Stock Your Kitchen with These 8 Baking Pans

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Stock your kitchen with these 8 essential baking pans-- the most versatile and useful baking pans for your kitchen!

Welcome back to my baking basics series! As a sequel to my 14 kitchen tools every baker needs post, today I’m sharing the exact baking pans I use in my kitchen. These are baking pans that I find most useful, most versatile, and best quality for their price. I use these 8 baking pans more than anything else in the kitchen and highly recommend them to any and all bakers– both beginner and advanced.

Today’s list and last month’s kitchen tools post are two resources I wanted to share to help you stock your kitchen with personally tested and highly approved (and highly reviewed!) tools. My goal is to encourage you to bake with the most reliable tools that you can. Recipes can only be as successful as the tools you use to create them, so don’t overlook these lists! For some of these pans, I own a few different brands– so I can provide some options at different price points.

Overall, my favorite lines are Nordic Ware, Calphalon, and Williams-Sonoma Goldtouch. You can’t go wrong with any baking pans from these 3 lines. I own Wilton brand, too, and they’re fantastic but I find they scratch very easily. This obviously does not ruin the baked good, it really just roughs up the look. (Maybe you’re going for that?!) I bake in my glass Pyrex pans as well, but that is mostly for casseroles and savory dishes. Why? Glass takes longer to heat than metal, but when things do get hot– they get really hot. Recipes with lots of sugar brown quicker in glass pans which may not be ideal for the recipe– like a yellow cake, for example. So light-colored metal is usually my prime choice for bars and cakes that require longer bake times.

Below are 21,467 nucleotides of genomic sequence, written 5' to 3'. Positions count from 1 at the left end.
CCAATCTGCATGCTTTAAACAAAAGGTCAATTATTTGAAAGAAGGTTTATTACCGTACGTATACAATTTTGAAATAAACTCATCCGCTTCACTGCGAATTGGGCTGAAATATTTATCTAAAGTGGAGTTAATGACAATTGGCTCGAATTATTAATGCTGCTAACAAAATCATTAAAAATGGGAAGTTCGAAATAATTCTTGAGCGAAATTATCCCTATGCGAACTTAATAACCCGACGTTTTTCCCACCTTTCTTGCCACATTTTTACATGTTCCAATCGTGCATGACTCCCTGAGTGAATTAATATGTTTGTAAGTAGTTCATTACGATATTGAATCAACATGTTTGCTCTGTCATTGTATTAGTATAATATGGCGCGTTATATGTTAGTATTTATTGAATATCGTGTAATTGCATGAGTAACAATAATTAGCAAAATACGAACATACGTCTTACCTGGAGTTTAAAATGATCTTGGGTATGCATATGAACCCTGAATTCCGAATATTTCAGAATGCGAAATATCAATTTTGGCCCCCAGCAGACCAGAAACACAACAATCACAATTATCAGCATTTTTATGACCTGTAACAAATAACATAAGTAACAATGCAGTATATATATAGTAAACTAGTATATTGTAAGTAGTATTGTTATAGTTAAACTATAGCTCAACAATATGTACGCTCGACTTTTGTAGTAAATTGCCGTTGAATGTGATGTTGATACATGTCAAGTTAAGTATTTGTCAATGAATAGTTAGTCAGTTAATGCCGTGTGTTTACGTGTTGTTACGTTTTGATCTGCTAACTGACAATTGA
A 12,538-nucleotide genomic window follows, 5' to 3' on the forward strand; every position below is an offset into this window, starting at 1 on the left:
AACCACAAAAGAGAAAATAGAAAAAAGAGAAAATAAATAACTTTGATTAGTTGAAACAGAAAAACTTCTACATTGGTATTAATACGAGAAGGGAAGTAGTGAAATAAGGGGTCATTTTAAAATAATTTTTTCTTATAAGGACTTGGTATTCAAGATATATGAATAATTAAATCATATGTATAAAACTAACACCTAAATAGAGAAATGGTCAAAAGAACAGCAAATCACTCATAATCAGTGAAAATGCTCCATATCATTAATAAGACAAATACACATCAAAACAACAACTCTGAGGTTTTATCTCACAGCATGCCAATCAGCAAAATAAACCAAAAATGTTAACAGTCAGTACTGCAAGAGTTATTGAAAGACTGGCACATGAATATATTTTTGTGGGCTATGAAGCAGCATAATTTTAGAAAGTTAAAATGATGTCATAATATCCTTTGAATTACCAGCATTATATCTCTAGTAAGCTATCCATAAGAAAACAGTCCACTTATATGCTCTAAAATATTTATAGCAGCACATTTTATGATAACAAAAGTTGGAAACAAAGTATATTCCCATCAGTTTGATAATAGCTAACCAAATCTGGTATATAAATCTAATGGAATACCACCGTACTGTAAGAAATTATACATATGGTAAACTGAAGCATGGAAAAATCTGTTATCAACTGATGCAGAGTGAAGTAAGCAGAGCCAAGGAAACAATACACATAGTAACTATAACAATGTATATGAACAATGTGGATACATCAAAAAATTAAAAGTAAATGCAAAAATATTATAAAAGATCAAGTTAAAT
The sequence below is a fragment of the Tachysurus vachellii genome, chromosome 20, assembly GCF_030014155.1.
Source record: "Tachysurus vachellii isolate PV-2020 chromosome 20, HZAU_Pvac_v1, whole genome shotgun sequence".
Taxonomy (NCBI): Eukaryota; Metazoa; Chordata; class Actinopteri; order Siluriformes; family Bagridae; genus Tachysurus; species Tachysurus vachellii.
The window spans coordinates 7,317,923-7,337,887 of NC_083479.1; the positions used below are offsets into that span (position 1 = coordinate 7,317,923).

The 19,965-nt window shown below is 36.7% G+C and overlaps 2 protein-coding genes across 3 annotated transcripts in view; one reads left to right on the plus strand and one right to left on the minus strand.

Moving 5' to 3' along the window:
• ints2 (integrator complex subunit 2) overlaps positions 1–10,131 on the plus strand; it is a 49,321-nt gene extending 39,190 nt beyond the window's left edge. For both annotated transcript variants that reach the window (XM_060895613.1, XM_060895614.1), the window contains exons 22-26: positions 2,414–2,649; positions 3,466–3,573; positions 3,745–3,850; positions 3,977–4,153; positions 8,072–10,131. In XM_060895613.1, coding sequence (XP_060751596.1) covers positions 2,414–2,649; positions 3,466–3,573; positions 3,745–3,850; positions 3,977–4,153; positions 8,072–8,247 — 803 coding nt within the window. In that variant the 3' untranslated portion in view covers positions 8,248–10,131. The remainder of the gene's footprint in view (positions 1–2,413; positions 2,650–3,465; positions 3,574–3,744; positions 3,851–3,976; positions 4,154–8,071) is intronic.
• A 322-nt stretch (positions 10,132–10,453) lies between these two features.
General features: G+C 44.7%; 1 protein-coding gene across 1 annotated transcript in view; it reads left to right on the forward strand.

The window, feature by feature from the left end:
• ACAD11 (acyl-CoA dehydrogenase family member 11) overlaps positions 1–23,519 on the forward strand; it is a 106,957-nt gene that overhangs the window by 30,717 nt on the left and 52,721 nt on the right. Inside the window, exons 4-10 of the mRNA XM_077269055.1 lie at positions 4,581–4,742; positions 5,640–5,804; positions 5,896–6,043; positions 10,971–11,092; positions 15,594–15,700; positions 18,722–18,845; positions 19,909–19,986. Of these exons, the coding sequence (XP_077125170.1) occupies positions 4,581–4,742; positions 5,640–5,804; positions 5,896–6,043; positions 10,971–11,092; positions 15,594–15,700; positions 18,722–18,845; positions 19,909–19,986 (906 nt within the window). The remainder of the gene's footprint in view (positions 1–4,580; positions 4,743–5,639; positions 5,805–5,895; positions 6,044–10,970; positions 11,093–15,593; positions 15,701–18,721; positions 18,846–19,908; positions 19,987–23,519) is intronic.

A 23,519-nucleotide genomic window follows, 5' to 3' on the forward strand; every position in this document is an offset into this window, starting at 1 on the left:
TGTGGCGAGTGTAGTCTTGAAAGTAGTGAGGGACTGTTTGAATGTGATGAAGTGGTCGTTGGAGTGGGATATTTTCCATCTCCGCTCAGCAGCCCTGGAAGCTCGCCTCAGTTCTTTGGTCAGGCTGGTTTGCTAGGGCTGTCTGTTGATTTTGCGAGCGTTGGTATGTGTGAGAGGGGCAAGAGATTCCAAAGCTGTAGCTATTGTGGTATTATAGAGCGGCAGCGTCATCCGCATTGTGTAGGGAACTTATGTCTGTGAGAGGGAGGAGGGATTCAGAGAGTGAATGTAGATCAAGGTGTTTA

From one baker to another, my 8 recommended baking pans:

What I own and love: Calphalon Classic Rimmed Baking Sheets and Nordic Ware Natural Aluminum Commercial Baker’s Half Sheet (just got one and I LOVE it)
Quantity recommended: at least 2

Calphalon Classic Rimmed Baking Sheets

I touched on this briefly last month, but rimmed baking sheets (the half sheet size) are the best pan for your baking and cooking needs. I own 7 (yes, 7!) and I have NO IDEA what I would do without them. I use half sheet pans for baking cookies and scones, I also bake sheet cakes in them, breads and pastries on them, I use them for pouring out toffee or chocolate bark, roasting fish, vegetables, meat, you name it. The 12×17 inch size is perfection for holding a dozen cookies and the rimmed edges prevent any sauces/syrups from dripping off the sheet.